Alabama – Taxability of Medical Products

SALT Report 1936 – The Alabama Department of Revenue issued a ruling regarding the taxability of two products used to heal musculoskeletal injuries and diseases. The Taxpayer who requested the ruling is a biotechnology company that sells its products to hospitals and surgical centers in Alabama.

The first product is an FDA approved Class II device that is sold to patients by prescription only.  It is made from a flexible, synthetic material that, when combined with bone marrow can seal bone voids and repair fractures. Once combined with the bone marrow, the product is shaped to fit the patient’s anatomy to provide a solid surface for bone restoration. This product does not get absorbed by the body, nor do its properties change within the body.

The second product consists of two separate components that are used in hind foot and ankle surgeries.  During surgery, the two components are mixed together and applied to gaps between bones to enable bone fusion. After surgery, the product is gradually used, absorbed, and consumed by the body and is eventually replaced by healthy bone tissue. This product is pending FDA approval as a Class III medical device.

Alabama Code §40-23-4.1(b) provides an exemption from sales tax for, “medicines prescribed by physicians for human consumption or intake that are filled by licensed pharmacists or sold to the patient by a physician. The exemption applies to medicines purchased by hospitals, infirmaries, sanitariums, nursing homes, medical clinics and physicians for use or consumption in rendering medical services to patients and sales of exempt medicines are exempt regardless of whether they are diagnostic in nature or they are used in preventing, treating or mitigating diseases.”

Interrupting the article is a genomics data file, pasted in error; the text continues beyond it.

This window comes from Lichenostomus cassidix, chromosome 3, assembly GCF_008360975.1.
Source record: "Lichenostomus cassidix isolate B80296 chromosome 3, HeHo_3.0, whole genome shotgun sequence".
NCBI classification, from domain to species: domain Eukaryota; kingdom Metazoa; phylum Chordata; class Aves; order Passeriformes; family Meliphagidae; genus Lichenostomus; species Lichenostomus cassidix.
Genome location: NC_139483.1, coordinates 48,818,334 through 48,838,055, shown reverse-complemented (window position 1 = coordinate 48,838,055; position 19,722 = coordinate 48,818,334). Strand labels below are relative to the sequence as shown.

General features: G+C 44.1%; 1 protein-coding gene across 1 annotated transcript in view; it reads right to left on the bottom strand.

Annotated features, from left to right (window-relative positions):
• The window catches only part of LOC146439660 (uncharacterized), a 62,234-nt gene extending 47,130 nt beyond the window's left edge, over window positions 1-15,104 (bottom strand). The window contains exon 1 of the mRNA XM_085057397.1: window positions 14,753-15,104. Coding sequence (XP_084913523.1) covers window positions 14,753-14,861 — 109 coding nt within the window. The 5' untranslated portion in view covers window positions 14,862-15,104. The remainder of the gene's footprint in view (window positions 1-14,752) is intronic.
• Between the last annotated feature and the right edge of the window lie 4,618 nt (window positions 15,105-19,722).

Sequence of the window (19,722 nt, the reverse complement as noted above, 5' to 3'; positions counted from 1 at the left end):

Based on the above regulation the Department determined the Taxability of the two products as follows:

The Taxpayer’s sales of the first product are not exempt from sales and use tax under Alabama Code §40-23-4.1(b) because the product simply creates a surface for bone restoration therefore, it is not considered a medicine.  Further, the Department notes that the this product is similar to other devices used in surgical procedures such as stents, rods, and plates, which under Alabama law are not considered medicines or drugs, and do not qualify for the exemption either.

When the second product is prescribed by a physician and filled by a licensed pharmacist or sold to a patient by a physician, sales of this product to hospitals and surgery centers are exempt from sales and use tax under Alabama Code §40-23-4.1(b) because it is consumed by the body and replaced by bone.

For Further Information:

Alabama Department of Revenue – Revenue Ruling No. 2012-002